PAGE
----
The Diversity and Inclusion Committee co-sponsored the ABA Section of Litigation’s inaugural Professional Success Summit in Atlanta, Georgia, in November 2016. The summit offered 18 programs and networking events designed to empower litigators of color with the tools they need to reach their professional goals. Over 300 attorneys attended the summit to gather wisdom from leading in-house executives, partners, trial attorneys, and federal judges to polish their management, coaching, and business skills.
Some of the main takeaways from the two and a half days of programming included the following:
Advice for In-House Counsel
- The right legal answers are not always the right answers to in-house counsel.
- In-house is messy, and mistakes are inevitable. But unlike in law firms, mistakes made in-house do not necessarily amount to malpractice.
- When pitching to in-house counsel, understand what a corporation does before you go in for a pitch: Read the 10-K, learn about the culture of the business, and learn where the company is headed.
- The “sweet spot” for transitioning in-house is about four to eight years out of law school.
- Every day, think about whom you are investing in. Investing in others signals to people that they have value to you, and people get to know you when you invest in them.
- Stay resilient, because failures are inevitable.
Advice for Trying a Case in Court
- The keys to persuasive advocacy in front of a judge are (1) presence, (2) credibility, and (3) reasonableness.
- Whatever you can do to make a judge’s job easier will help make you a better advocate.
- When you’re in front of a difficult judge, be (1) prompt, (2) prepared, (3) professional, and (4) patient.
- The key to effective advocacy before a jury is being a good storyteller and figuring out how to get jurors to listen—and how to get jurors to like you.
- Lawyers have three opportunities to testify during trial: the opening statement, cross-examination, and closing arguments.
- When preparing for trial, bring out the problems in your own expert’s report before the other side does. This gives you an opportunity to frame the issues before the other side has the opportunity to do so.
- When cross-examining an expert, make sure you go in with a purpose and keep the cross as brief as you can. The longer you’re in there with an expert, the more likely the expert will get the better of you.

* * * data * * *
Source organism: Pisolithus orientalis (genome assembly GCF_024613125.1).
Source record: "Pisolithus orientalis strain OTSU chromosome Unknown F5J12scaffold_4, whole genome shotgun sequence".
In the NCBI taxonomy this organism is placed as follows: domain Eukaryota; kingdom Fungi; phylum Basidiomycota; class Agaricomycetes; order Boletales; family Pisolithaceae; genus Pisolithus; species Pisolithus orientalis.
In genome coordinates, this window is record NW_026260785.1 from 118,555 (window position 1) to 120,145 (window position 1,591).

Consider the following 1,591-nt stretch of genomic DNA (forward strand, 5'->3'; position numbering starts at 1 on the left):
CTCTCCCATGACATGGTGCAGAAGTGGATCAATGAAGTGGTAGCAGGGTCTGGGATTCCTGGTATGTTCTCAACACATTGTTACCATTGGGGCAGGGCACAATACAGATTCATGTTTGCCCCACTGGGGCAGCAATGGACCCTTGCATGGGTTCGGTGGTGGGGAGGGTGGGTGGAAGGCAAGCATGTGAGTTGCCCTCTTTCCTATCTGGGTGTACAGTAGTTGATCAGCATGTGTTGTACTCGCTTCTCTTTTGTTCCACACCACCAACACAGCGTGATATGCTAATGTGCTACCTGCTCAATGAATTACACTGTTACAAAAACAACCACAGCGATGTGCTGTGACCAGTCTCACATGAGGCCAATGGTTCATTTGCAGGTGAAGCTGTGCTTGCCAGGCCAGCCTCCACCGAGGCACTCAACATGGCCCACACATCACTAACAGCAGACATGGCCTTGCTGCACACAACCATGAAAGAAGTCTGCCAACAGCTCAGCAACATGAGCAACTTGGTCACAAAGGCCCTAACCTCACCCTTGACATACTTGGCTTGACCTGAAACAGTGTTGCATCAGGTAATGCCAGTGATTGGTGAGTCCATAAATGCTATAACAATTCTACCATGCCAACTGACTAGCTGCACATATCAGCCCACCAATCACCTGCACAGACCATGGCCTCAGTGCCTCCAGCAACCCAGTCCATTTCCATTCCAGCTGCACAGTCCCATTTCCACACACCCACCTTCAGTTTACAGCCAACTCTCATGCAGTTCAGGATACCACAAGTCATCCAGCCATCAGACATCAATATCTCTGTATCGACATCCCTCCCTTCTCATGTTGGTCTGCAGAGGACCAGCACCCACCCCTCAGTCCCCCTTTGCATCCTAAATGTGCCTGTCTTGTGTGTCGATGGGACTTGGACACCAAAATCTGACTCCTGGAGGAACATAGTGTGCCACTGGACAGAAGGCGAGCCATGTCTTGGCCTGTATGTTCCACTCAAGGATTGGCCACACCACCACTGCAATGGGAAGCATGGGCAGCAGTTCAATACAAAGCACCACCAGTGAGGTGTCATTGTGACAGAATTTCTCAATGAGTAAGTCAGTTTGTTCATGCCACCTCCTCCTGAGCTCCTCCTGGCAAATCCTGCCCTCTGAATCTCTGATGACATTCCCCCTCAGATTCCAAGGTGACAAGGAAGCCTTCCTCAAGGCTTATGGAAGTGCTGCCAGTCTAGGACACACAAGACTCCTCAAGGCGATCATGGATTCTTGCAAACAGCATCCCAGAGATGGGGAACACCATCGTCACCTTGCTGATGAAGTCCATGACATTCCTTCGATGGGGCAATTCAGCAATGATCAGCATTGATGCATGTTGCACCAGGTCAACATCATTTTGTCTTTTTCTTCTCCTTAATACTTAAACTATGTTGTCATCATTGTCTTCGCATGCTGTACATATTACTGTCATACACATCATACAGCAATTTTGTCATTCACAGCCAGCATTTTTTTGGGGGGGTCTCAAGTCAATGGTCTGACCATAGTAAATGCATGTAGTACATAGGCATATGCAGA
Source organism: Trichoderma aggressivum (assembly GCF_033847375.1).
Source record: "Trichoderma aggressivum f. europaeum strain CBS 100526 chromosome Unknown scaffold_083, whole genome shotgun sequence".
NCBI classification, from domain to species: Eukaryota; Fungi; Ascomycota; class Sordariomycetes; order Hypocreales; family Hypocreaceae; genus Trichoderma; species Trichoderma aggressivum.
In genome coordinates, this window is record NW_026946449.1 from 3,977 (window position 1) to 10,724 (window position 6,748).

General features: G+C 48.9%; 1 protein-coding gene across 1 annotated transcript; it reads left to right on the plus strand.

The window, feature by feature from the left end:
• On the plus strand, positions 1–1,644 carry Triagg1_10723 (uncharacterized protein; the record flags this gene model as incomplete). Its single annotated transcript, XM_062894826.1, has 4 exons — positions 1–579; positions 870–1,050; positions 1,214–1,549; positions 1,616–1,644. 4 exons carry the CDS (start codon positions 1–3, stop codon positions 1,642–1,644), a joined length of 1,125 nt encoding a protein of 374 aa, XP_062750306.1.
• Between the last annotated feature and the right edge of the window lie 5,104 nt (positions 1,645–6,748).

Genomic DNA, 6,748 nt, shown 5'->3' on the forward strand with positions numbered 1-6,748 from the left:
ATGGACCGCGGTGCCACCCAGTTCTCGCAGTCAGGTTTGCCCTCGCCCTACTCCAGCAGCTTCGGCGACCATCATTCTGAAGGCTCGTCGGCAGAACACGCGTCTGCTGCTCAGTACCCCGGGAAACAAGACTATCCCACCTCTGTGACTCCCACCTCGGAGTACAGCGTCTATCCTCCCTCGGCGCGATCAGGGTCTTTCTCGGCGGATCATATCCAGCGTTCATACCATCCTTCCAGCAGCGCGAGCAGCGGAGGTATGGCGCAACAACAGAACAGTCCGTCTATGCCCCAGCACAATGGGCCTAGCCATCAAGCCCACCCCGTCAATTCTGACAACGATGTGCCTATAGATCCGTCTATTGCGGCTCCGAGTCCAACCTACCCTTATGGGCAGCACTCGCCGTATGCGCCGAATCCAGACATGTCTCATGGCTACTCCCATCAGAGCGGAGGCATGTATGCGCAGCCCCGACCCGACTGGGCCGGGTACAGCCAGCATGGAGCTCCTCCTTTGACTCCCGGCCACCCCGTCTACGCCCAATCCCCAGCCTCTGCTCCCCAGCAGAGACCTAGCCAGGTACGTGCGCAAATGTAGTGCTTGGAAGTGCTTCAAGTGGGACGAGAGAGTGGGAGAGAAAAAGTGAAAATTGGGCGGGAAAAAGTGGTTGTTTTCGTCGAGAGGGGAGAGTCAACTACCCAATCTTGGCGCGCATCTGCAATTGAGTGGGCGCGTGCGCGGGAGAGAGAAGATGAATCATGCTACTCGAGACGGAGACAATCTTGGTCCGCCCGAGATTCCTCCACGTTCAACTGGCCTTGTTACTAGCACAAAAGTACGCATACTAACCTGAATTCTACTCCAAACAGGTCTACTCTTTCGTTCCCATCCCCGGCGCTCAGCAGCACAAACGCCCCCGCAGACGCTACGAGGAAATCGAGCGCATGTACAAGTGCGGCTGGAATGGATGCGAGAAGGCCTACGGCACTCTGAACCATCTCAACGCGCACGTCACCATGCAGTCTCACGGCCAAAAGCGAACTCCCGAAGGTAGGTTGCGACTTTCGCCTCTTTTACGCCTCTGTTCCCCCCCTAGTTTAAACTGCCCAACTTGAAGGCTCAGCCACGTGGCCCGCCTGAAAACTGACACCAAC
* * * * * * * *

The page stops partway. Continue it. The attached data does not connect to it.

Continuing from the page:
- You cannot discipline a witness until both the judge and the jury know the purpose for disciplining the witness.
- Before you can sell anything to a judge or a jury, you have to be able to sell yourself. This sometimes means being able to relate to the community, because members of the community will comprise the jury.
- Voir dire is the most important part of trial, because that is when you choose your audience.
- If you are a young lawyer on a trial team, make sure you are the first and last person in the war room every day. Volunteer for everything. Do everything you can to help make the lead attorneys’ lives easier, because trying a case is a team effort.
Advice on Building Intangible Leadership Skills
- Smarts are not good enough, but smarts get you in the door.
- Great leaders do not thrive on constant pressure; they need sleep too. What you do to replenish your soul will directly affect your success.
- If the solution to your problem is expecting someone else to change, you are doomed. Be prepared to change yourself.
- Emotional intelligence is just as important as intellectual intelligence.
- Be aware of your own brand. Be self-aware about how you present to the world; be authentic; have the courage to always learn; and avoid brand-killers (e.g., typos, overuse of email, disrespecting other people’s time, and not getting to the point).
Throughout the summit, there was a palpable enthusiasm around the belief that the advancement of diverse lawyers betters the legal profession as a whole, and that justice cannot be truly served unless the people advancing justice—lawyers—represent the communities they serve. Harvard Law School’s Professor Ronald Sullivan best articulated this belief during the keynote luncheon on the second day of the summit. Professor Sullivan described justice as something that does not just fall out of the sky, but as something people do, and that lawyers are “in the business of justice.” He challenged everyone to dedicate one hour a week to “doing” justice and making their community a little bit better. The message could not have been timelier. Set just one week after the presidential election, the summit was a perfect platform for diverse litigators to unite and share ideas on how to cope with the uncertain political climate and prepare for the next four years. Attendees came away from the summit resolved to take Professor Sullivan’s heed and “do” more justice and work harder to guard against the erosion of civil liberties that most directly threatens minority communities. Given the galvanizing effect of recent political events, it will be interesting to see what justice is done, and what the next Professional Success Summit holds in two years’ time, after the mid-term elections.